Isn’t it time to look at men’s situation?

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Sir, There is a need for the government to look again at the basic state pension rates. The rates in April 2016 are £155.65 for a man born on or after April 6 1951, compared with £119.30 (£115.95 with 2.9 per cent rise) per week for a man born before that date, 30 per cent higher or £1,890 per year. Many men born before April 6 1951, will have left school at age 15 and worked until retiring at 65 and in less favourable working conditions than later workers.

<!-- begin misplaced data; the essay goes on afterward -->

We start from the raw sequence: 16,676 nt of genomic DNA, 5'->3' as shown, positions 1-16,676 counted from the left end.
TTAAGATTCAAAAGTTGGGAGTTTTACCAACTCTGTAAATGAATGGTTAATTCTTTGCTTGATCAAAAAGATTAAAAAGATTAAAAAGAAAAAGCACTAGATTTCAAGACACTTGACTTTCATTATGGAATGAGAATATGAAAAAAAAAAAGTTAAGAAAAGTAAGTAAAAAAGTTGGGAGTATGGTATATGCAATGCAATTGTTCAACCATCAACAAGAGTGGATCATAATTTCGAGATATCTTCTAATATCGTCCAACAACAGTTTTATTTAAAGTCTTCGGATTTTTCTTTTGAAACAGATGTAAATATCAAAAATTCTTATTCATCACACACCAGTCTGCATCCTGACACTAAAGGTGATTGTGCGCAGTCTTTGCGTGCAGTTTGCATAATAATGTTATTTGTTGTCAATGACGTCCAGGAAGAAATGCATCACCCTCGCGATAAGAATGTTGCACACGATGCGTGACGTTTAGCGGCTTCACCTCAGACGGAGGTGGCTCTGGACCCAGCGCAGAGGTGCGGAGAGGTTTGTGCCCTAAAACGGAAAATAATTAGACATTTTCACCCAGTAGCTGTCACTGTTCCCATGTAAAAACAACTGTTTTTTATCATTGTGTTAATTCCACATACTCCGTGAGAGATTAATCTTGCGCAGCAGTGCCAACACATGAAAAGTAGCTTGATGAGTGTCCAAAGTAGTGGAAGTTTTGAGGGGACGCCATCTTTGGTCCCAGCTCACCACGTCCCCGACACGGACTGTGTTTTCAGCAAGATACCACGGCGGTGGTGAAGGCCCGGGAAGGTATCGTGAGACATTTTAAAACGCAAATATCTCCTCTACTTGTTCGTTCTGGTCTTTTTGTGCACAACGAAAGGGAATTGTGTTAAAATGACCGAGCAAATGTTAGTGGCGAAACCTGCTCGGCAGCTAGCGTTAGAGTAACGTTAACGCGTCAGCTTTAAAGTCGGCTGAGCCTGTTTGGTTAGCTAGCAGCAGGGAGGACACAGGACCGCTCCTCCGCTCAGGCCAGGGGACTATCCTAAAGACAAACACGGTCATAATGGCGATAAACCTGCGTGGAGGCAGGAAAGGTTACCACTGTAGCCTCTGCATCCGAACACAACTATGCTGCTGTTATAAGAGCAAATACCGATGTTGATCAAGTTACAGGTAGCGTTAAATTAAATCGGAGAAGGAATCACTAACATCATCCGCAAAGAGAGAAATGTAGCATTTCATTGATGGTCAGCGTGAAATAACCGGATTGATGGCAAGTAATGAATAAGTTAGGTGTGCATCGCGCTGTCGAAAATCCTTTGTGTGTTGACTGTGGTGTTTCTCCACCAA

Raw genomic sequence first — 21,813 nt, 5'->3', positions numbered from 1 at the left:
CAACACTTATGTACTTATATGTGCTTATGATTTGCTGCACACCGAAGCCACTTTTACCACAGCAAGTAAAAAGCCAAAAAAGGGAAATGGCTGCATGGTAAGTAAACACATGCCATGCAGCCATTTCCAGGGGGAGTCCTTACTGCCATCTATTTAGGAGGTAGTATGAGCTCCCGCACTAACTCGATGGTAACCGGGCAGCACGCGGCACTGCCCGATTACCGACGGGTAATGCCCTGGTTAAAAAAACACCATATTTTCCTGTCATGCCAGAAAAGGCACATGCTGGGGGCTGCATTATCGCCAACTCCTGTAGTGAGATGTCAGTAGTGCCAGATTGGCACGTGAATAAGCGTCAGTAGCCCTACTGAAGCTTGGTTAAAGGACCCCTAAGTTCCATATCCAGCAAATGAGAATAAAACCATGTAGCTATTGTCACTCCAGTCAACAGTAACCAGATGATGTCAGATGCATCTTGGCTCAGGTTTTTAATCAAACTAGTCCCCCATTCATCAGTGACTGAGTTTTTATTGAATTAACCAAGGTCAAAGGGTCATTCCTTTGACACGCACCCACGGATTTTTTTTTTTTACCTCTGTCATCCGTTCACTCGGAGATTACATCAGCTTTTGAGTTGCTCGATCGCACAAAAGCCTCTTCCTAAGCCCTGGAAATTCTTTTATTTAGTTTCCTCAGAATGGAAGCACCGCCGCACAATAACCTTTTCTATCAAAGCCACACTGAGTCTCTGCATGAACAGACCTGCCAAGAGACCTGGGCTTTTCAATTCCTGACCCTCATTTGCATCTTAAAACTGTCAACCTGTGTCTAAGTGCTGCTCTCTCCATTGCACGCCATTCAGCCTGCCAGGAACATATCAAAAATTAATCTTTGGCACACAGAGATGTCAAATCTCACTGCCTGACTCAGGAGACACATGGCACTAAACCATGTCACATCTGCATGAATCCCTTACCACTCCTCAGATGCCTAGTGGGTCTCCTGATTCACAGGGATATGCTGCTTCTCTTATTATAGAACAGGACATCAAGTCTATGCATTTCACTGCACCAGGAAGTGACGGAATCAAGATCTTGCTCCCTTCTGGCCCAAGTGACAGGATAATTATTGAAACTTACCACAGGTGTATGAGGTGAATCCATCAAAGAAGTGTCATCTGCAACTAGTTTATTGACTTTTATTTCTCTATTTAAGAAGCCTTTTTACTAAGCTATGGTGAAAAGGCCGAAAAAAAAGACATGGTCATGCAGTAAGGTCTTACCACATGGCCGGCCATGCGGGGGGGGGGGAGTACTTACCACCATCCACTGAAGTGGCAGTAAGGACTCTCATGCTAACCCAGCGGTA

The current retirement age is 65 years for men. Age is a protected characteristic under the Equality Act 2010 and there is a general rule that those who provide a public function such as the Department for Work and Pensions should not discriminate on the basis of age. However, there are statutory exceptions within the Act in which the Equality Act 2010 would not apply. In order to correct this situation parliament needs to review how to more closely match the pension rates over time. Perhaps 3 per cent extra for 10 years, on top of inflation would bring the old rate in line with the new.

The appalling case for women has been discussed already in parliament and MPs should now discuss the case for men.

Colin Clarke

Stamford Bridge, York, UK

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